The Normans conquered England in 1066. William the Conqueror abused both the native Anglo Saxons and his own nobles. His successor, William II, continued this trend. By 1100, the nobles had enough and Henry I wished to assuage their fears and anger and legitimize his own reign. So, he issued the Charter of Liberties in 1100 A.D., which limited royal power and proved a forerunner to the Magna Carta in 1215.
William I conquered England and ruled until 1087. His son, William II, assumed power and reigned until 1100. Both men ruled ruthlessly over the realm. In fact, William II imprisoned his brother Henry Beauclerk at one point. Eventually, Henry swore an oath of loyalty to his brother, who died in 1100 in a hunting accident. Ironically, the jailed sibling assumed the throne.
The nobility refused to accept Henry I as king. The king managed to win over the native Anglo-Saxons and church with relative ease. However, the nobility wanted to grab power, limit the king, and despised Henry’s marriage to the daughter of King Malcolm II of Scotland. Henry was learned, could read and write, knew history, the law, and Latin. The highly intelligent king decided to use his strengths to mollify the nobility rather than launch a punitive expedition as William I would have done.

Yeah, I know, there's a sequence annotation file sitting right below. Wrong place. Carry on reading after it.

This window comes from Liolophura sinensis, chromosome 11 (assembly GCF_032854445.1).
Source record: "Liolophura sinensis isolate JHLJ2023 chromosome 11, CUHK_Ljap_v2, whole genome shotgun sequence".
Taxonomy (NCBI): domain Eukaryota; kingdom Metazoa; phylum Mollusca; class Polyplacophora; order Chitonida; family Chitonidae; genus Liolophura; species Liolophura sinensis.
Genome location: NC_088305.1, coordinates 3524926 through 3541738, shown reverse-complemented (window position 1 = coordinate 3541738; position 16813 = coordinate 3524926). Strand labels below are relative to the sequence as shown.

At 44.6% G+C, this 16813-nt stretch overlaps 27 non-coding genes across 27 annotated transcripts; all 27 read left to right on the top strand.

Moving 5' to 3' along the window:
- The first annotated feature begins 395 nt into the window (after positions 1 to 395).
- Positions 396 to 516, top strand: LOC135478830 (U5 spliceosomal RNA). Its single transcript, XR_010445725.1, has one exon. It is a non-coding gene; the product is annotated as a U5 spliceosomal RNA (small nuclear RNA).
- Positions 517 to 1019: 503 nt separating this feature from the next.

Henry looked to his brother, William II, and not his father, for inspiration. William II grew deathly ill a decade earlier and issued a charter of liberties. William hoped to keep the nobility at bay while he lay on his death bed. The charter gave the king time to recover and he jettisoned it when his health returned. Henry decided to follow suit and negotiated with the leading figures in the nobility.
Henry’s Charter of Liberties limited the monarch’s power and made him subject to the law. It included fourteen provisions designed to protect the upper classes against encroachments by the king. The charter also sought to prevent the king from repeating William I’s transgressions against church and private property. Additionally, it protected the right of inheritance, marriage rights, some civil and criminal rights, provided debt forgiveness, and the right to trial.
The Charter of Liberties in 1100 combined with other royal actions designed to turn back William II’s abuses mollified the nobles. They believed they achieved a great victory with the charter and Henry I’s behavior. However, the king ignored the charter and managed to increase the monarchy’s power. He created the office of Exchequer to curb royal tax abuses. Instead, it increased his ability to tax and control people.
Although Henry I ignored the Charter of Liberties and increased royal power through the proverbial backdoor, his document set precedent. It inspired the Magna Carta in 1215. The Magna Carta eventually set the stage for the Declaration of Independence in 1776 and U.S. Constitution in 1789. Medieval English kings ignored the rights of the nobles and peasants, but set the stage for the monarchy’s demise in the modern era.